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Bargaining and Mobilization Update

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Envoy Air

Last week, the CWA bargaining team reached a tentative agreement with Envoy Air that raises wages, establishes work rules, and improves benefits and job security over the previous TA. The agreement also includes a ratification and retention bonus based on each agent's years of service in recognition of the time spent in negotiations and to encourage retention.

"For more than two years, CWA members at Envoy have stood strong in their fight for a contract with fair, family-sustaining wages and a contract that treats them with the respect they deserve," said CWA President Chris Shelton. "Thanks to the dedication of our members, we now have a strong agreement that gives Envoy agents increased wages, improvements on numerous benefits, and better opportunities for agents moving forward as they continue to make Envoy successful."

Click here to learn more details about the agreement.


AT&T Southeast

As bargaining opened on Monday with AT&T Southeast for about 22,000 CWA members, the CWA bargaining team emphasized the need for AT&T to share its record-breaking profits with the people who make it all possible – its employees.

"If you were to visit any work center or call center across [CWA] District 3, you would discover that your employees, our members, are not treated with the respect they have earned and deserve," said Richard Honeycutt, Vice President of CWA District 3, in opening remarks to the company.

Though the company claims that recent job cuts announced before Father's Day including more than 900 in the Southeast are a result of a lack of work to be done, AT&T has increasingly turned to contractors to perform CWA members' work in call centers and in the field.

"We start this bargaining session demanding AT&T show our hard-working members the respect and loyalty they deserve. This can be done through better wages, benefits, improved work rules, and job security. Give work to your employees – CWA members – not the employees of other companies," Honeycutt said.

The current contract expires on August 3, 2019.

CWAers mobilized as bargaining began to show AT&T Southeast that they are ready to fight for a fair contract.


General Electric

On Monday, the Union Coordinated Bargaining Committee (CBC) of IUE-CWA and five other member unions at GE reached a tentative agreement containing several general wage increases spread over four years and controlling employee healthcare costs. IUE-CWA local union delegates voted to recommend the agreement to their members, and will be returning to their locals to share the details of the agreement. Each local will have an informational meeting, and a membership vote will be scheduled.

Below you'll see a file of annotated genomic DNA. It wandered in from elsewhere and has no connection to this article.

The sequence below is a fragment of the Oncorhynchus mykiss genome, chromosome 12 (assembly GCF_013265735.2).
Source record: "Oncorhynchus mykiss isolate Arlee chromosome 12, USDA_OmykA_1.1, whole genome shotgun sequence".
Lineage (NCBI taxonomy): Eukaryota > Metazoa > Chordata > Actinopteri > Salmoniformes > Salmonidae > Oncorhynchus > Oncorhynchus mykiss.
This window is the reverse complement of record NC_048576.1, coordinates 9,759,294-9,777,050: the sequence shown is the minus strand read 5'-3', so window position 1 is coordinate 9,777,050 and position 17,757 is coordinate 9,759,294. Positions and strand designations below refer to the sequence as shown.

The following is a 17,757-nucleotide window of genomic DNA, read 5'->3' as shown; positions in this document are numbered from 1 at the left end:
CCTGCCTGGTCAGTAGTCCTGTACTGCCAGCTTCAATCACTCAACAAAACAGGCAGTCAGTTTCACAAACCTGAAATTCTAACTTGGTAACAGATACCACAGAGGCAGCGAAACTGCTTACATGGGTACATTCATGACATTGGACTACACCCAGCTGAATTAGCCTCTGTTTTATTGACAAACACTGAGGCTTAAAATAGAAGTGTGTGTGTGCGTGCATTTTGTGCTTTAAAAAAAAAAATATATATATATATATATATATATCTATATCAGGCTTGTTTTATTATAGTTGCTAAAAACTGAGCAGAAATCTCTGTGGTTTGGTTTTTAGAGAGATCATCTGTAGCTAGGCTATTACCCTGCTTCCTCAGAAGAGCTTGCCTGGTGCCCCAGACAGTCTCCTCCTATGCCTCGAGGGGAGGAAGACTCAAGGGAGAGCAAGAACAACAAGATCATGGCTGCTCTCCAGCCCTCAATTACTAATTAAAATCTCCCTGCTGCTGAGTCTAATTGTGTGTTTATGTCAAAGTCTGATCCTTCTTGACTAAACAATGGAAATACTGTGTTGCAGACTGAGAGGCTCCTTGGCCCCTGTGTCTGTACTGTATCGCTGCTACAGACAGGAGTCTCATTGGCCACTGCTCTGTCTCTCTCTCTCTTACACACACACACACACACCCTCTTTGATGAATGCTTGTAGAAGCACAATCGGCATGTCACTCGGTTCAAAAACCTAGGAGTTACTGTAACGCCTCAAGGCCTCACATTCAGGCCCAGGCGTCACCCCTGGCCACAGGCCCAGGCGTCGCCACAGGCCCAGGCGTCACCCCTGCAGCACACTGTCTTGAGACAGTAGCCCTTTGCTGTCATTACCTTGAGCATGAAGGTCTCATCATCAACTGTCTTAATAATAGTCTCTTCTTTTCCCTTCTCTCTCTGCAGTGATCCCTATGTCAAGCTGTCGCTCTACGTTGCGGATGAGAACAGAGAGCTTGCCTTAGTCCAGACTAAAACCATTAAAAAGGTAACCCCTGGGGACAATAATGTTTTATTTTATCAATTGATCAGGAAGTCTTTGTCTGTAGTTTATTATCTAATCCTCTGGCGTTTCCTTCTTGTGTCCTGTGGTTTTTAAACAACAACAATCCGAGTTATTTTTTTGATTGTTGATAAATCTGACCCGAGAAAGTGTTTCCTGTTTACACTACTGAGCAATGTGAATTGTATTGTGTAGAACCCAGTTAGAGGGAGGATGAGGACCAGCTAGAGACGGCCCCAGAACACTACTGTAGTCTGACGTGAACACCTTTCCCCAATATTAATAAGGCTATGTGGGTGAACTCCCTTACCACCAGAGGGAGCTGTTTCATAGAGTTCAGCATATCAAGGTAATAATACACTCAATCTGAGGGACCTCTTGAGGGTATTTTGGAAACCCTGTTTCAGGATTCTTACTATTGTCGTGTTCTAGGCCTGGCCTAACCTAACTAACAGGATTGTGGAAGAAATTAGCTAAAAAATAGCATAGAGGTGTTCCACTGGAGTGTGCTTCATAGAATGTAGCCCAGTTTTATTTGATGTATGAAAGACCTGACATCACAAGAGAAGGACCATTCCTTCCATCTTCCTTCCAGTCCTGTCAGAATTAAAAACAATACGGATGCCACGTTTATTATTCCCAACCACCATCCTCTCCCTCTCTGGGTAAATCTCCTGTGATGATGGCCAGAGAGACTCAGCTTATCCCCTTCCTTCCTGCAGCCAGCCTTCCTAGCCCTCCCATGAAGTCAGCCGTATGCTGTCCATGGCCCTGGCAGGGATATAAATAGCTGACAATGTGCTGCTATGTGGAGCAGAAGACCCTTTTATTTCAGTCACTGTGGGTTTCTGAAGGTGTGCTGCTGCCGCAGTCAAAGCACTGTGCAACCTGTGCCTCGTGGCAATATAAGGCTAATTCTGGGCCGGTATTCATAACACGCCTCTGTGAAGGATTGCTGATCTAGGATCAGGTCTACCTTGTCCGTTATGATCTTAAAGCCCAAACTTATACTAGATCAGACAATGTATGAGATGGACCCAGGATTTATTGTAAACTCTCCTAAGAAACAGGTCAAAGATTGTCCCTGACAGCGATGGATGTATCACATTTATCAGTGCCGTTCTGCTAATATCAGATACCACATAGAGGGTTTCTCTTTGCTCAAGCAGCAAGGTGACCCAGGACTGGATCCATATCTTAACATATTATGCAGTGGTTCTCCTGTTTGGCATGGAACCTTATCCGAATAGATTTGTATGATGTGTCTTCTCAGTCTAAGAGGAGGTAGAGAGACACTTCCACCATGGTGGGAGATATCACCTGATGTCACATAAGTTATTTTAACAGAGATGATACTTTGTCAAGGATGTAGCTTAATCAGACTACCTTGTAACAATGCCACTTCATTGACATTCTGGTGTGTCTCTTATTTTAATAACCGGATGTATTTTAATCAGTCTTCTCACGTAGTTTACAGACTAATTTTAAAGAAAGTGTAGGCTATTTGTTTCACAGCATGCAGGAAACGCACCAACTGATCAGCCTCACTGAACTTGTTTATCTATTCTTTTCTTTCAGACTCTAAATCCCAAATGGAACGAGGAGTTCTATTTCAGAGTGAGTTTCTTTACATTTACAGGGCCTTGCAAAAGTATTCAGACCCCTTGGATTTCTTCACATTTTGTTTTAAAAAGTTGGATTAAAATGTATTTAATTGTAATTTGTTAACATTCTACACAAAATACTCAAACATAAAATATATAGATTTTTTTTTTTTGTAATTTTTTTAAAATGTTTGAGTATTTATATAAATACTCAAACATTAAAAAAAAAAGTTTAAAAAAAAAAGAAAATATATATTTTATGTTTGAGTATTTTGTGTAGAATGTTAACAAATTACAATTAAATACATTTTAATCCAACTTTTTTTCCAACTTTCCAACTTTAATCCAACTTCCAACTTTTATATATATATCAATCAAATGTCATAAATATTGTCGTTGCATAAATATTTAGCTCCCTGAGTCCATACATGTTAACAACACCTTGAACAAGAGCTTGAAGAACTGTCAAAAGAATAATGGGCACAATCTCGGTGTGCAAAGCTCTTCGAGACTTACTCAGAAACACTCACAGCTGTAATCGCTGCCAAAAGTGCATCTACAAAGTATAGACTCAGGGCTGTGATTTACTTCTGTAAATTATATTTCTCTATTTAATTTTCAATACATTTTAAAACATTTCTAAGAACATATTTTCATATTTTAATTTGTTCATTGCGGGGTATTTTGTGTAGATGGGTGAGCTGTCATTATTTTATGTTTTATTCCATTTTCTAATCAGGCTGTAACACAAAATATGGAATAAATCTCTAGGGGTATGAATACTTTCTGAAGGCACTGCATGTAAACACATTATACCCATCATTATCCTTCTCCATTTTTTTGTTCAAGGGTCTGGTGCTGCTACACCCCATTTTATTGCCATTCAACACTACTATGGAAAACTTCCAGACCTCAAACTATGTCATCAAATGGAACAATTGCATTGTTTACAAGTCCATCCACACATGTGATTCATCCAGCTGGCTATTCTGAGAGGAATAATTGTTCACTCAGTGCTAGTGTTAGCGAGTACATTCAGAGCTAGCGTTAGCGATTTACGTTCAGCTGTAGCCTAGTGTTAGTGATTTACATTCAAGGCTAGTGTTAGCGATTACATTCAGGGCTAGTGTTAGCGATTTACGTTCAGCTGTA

Hawaiian Airlines

Hawaiian Airlines Flight Attendants, represented by AFA-CWA, and labor allies demonstrated on Wednesday at Honolulu International Airport to protest protracted negotiations with Hawaiian Airlines management for a new contract.

"Hawaiian Airlines is successful and growing, in large part due to previous sacrifices and persistent work of Flight Attendants on the front lines," said Sharon Soper, AFA-CWA Hawaiian Airlines President. "Two years of negotiations is too long to negotiate a new contract that reflects our contributions and hard work. We are done with delay tactics. Public protest will continue as we turn up the heat all summer long and until we get this done."

Hawaiian Airlines Flight Attendants, represented by AFA-CWA, and labor allies demonstrated on Wednesday at Honolulu International Airport to protest protracted negotiations with Hawaiian Airlines management for a new contract.


CWA members are continuing to call on Nokia to stop eliminating U.S. jobs, sending work out of the U.S. to overseas locations, and putting retirement security and healthcare at risk for its current employees and retirees. The company is trying to eliminate U.S. telecommunications installers by offshoring good jobs and terminating its own highly-skilled U.S. workforce. These actions will cause U.S. workers to lose their jobs and place the health and security of tens of thousands of retirees at risk. 
"We're urging Nokia to bargain a fair deal that allows the company to invest in our communities, keep its long-standing installer workforce, and maintain quality of service for customers," said CWA Telecommunications & Technologies Vice President Lisa Bolton.
Nokia wants access to lucrative 5G business opportunities in the United States as well as taxpayer-funded government contracts. CWA members and concerned citizens have been writing letters and signing a petition urging President Trump and Congress to tell Nokia the federal government will not reward Nokia with federal contracts for killing U.S. jobs and putting healthcare and retirement at risk for thousands of workers and retirees.